In this paper, a numerical investigation is performed for the size and stress gradient effects on the fracture initiation and propagation around single pre-existing cavities in brittle rock. A distinct elements code is used to perform the numerical simulations. To investigate the rock fracture around cavities and to assess the potential of the numerical model to simulate this behavior, published laboratory physical models on plaster and granite are simulated numerically. The numerical models are presented and the calibration of the BPM microparameters is described. Then, the calibrated numerical models are used to investigate the effect of the size of the cavity on the primary, secondary and side wall fracturing, as well as on the fracturing modes.
The bonded-particle model BPM (Potyondy & Cundal 2004) has extensively been used over the past decade to simulate the mechanical behavior and fracture of rock under a variety of loading configurations. In the BPM, the intact rock is represented by a dense packing of rigid spheres (in 3D) or disks (in 2D) bonded together at their contacts. The model is implemented in the Particle Flow Code PFC (Itasca 2014). The BPM has been extended by Potyondy (2010) to form the Grain Based Model (GBM) in order to simulate a rock grain structure of deformable, breakable or not, polygonal grains, cemented along their adjoining sides. The GBM has been successfully used to describe the crack initiation, crack damage and peak strength of Dionyssos marble specimens under uniaxial compression (Karatza et al. 2012). However, more computational effort and extended calibration procedures are normally required to match the macroscopic rock behavior with the GBM. With the recent addition of the flat-joint contact logic in the BPM (Potyondy 2012) particle interlocking and friction resistance at the contact are imposed, restricting the relative movement of particles, and thus attaining the advantages of simulating the rock structure.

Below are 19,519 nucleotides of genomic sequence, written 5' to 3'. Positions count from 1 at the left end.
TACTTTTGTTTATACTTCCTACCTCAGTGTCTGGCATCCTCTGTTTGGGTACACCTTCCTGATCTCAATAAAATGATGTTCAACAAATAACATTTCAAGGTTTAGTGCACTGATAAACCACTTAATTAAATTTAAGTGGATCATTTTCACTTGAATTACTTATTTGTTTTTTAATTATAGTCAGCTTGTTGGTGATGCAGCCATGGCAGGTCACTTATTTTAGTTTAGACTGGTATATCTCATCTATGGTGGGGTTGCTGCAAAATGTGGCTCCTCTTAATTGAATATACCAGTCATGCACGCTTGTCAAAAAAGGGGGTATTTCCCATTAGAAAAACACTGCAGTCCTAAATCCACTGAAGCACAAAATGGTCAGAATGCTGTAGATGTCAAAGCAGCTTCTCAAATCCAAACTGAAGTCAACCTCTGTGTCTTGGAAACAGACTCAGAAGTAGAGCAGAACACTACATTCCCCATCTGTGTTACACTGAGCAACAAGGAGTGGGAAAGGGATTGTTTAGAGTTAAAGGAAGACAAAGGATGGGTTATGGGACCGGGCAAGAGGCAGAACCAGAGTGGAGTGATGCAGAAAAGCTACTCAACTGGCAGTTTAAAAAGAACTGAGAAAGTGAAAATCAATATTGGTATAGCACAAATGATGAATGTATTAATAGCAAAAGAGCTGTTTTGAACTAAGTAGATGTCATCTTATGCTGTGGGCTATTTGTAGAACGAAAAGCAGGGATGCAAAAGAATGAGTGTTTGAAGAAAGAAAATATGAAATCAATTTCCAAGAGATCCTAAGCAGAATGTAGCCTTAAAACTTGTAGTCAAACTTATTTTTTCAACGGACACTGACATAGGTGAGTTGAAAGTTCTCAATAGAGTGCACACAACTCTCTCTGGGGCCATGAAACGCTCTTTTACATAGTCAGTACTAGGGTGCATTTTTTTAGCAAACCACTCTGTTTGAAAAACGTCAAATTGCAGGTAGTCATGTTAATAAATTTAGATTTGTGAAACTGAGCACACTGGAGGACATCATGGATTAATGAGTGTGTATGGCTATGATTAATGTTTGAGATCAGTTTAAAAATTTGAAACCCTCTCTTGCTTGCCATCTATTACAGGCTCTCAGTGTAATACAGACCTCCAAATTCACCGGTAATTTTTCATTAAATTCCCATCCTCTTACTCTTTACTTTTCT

In this study, the BPM is used to model the fracture initiation and damage around cylindrical openings in compression. Published laboratory physical models on plaster (Lajtai 1971) and granite (Carter et al. 1991) are simulated numerically with the PFC2D (v. 5.00.11) code. Both the BPM parallel bond and the flat-joint contact models are used.